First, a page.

Several analyses were performed regarding the cost effectiveness of the implementation of universal CL screening and treatment with vaginal progesterone to prevent SPD [26,27,28]. Einerson et al. compared three cervical length screening strategies in a population of women with no prior SPD: the risk-based screening and the universal screening were more effective and less costly than no screening at all [25]. Comparing between the two screening strategies, universal screening, despite costing more, resulted in being more cost effective when considering additional costs from the short- and long-term consequences of prematurity. The benefit persists even after taking into account reduced incidence of CL ≤ 20 mm at initial screening (0.83%), vaginal progesterone supplementation for women with CL ≤ 20 mm, additional ultrasound(s) for women with CL 21–24.9 mm, and the assumption that vaginal progesterone reduces the rate of preterm birth < 34 weeks of gestation by 39% if a short CL is diagnosed.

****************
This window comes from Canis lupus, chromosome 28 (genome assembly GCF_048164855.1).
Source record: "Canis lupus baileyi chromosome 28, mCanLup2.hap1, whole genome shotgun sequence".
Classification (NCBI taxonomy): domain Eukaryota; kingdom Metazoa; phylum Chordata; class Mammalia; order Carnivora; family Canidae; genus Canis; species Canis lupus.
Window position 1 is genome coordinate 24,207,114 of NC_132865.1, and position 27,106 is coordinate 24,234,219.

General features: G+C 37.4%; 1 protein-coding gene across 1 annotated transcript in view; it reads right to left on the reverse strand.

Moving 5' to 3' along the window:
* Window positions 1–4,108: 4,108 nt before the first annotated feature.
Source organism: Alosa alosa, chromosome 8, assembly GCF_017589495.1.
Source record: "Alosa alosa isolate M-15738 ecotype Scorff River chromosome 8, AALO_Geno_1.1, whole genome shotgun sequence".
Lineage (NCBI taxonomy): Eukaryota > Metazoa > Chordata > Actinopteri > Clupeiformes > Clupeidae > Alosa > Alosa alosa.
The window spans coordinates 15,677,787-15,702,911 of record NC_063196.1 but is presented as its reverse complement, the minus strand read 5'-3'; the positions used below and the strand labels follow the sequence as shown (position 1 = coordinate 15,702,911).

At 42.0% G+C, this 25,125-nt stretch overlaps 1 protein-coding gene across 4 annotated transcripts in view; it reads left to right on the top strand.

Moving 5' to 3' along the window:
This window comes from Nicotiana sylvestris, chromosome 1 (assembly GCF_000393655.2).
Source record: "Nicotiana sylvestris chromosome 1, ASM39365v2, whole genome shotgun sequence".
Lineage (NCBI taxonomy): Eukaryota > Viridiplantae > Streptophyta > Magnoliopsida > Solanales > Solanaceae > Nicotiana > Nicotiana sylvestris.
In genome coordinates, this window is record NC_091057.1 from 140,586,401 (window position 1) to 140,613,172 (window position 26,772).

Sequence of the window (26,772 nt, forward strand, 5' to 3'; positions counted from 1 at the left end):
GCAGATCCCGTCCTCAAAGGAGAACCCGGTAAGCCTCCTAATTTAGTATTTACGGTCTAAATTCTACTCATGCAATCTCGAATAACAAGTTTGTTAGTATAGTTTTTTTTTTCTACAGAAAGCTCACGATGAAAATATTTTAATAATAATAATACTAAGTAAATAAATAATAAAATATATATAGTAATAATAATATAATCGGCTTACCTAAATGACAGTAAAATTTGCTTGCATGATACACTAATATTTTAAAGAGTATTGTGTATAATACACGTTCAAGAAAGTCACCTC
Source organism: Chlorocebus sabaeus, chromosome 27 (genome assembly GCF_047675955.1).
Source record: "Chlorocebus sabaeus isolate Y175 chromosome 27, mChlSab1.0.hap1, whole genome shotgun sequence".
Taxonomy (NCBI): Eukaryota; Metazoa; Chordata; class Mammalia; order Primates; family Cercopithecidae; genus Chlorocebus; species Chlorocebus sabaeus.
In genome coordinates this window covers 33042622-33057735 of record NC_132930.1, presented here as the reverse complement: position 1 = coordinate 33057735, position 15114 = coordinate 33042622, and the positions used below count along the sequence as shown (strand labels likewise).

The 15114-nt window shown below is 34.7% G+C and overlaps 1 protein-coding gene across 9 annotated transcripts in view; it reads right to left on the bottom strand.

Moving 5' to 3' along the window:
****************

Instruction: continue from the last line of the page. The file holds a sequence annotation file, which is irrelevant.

Our study used propensity analysis to compare screening for SPD by mid-trimester CL measurement to no screening in low-risk singleton pregnancies and found a significant reduction of SPD32 and SPD20-32 in the magnitude of 60% in the screened group.

It is puzzling that the attitude toward universal screening for SPD has been controversial for so long, despite evidence for the efficacy of treatment. At the same time, SPD rates along with the consequential neonatal implications have remained almost unaffected by the different measures taken worldwide and are actually still increasing in developing countries. Prematurity remains the major cause of neonatal death, hence the necessity of a screening test for all women should be indisputable.